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1) Is there a difference in meaning between "get in a habit of reading" and "get into the habit of reading"?

2) I also want to make sure whether this is the idiomatic way to say this.

3) Is it natural to say "the habit of reading" or it is preferred to say "the habit of reading books"

For example:

I read for my children every night to help them to get into/in the habit of reading.

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Both are correct and mean the same thing, but I would say into the habit of reading is less idiomatic.

3) Is it natural to say "the habit of reading" or it is preferred to say "the habit of reading books"

The habit of reading is fine, whilst the habit of reading books could be used to specificy specifically what you will be reading, for example books or magazines.

  • I think the first is incorrect - "habit of reading/exercising/dancing" is specific and I doubt we can say "get in a habit of reading". – AIQ Oct 2 at 21:00
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I've just found the answer. According to Collins dictionary:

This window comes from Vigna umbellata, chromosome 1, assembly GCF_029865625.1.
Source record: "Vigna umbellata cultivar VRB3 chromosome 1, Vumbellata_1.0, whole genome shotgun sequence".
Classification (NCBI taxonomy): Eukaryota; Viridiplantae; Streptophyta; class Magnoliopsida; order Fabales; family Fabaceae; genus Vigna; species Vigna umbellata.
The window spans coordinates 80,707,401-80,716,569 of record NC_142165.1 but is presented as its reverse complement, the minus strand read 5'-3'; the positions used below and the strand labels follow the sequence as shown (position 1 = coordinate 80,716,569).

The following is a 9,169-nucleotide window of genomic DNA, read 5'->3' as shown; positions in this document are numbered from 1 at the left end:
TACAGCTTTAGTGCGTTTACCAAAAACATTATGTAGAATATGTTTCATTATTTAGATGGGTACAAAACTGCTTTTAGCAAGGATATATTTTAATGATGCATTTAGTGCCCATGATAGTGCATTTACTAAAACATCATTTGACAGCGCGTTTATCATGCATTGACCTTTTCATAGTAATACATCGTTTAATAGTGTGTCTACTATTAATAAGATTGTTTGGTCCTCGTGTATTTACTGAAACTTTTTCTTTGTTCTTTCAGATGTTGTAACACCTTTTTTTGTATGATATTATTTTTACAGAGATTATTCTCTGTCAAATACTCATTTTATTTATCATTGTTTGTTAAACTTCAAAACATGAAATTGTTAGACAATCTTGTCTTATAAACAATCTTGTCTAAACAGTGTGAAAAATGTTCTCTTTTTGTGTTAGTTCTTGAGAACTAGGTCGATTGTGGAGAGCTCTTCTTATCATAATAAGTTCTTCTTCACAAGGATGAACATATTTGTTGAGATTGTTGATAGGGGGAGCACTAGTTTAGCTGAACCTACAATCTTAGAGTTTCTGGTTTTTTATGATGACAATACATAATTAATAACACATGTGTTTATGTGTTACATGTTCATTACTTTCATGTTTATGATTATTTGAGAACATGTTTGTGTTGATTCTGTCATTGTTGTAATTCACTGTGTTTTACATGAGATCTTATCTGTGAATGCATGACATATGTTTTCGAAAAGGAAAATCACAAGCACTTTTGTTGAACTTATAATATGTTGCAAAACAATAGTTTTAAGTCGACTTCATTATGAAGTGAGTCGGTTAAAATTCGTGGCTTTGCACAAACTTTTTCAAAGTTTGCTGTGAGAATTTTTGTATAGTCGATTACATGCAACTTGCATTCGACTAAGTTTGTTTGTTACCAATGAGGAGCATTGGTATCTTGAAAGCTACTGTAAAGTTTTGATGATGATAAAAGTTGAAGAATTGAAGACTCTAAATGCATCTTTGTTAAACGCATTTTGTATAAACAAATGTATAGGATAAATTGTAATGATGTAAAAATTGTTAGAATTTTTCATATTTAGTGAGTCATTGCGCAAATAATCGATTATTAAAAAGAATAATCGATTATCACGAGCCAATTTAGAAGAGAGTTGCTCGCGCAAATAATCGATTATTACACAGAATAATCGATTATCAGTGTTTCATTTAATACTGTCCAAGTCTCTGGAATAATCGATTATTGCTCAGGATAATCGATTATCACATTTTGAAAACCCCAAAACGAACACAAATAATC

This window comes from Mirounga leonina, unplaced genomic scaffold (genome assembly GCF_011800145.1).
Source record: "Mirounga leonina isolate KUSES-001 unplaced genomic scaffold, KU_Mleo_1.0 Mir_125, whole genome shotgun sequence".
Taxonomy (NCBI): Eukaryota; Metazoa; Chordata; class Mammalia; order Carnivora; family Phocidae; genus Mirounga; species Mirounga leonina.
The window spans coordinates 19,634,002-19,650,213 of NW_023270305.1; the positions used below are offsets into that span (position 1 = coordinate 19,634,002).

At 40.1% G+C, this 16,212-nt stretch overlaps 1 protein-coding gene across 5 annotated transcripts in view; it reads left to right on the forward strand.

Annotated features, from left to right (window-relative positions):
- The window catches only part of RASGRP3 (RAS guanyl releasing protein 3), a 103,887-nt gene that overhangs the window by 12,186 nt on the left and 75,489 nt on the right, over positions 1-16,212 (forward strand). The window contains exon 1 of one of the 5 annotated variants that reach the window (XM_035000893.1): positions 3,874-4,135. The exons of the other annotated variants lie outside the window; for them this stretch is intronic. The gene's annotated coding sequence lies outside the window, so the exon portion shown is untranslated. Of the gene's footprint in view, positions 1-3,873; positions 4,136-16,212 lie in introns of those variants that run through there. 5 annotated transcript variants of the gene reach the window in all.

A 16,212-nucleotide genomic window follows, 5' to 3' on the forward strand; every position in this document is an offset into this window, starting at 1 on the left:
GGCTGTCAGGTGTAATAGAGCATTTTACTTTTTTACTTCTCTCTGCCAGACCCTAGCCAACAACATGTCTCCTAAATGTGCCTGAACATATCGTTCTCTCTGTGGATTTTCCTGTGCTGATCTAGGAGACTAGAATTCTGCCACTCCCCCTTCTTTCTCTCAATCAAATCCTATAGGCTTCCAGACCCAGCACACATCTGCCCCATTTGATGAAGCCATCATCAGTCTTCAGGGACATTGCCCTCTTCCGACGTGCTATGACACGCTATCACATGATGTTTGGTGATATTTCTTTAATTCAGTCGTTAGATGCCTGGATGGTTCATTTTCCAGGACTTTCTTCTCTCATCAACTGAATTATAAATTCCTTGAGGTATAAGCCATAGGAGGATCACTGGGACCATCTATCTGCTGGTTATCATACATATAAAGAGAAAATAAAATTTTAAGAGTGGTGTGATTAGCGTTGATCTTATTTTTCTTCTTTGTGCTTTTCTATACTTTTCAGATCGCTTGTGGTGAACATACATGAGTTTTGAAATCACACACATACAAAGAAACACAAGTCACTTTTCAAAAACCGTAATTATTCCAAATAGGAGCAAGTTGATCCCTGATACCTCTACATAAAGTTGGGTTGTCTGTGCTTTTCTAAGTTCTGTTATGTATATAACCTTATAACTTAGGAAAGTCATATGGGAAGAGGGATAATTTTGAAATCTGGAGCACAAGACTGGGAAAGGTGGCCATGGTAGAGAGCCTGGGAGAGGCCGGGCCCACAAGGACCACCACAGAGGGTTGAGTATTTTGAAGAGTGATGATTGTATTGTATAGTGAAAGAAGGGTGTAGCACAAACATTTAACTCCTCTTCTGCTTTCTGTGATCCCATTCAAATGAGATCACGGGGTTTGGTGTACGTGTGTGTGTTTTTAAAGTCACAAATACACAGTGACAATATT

If you are in the habit of doing something, you do it regularly or often. If you get into the habit of doing something, you begin to do it regularly or often.

Note that "into" usually implies movement, so when you get into something, you are going inside it, as if you move to "enter the habit".

Based on Ngram and by comparing the results between two Google Searches A and B, it is obvious that "get into a habit of" is more accurate and common when you talk about beginning a habit.

Also, I think Daniil is right when he said that it is fine to say either "habit of reading" or "habit of reading books".

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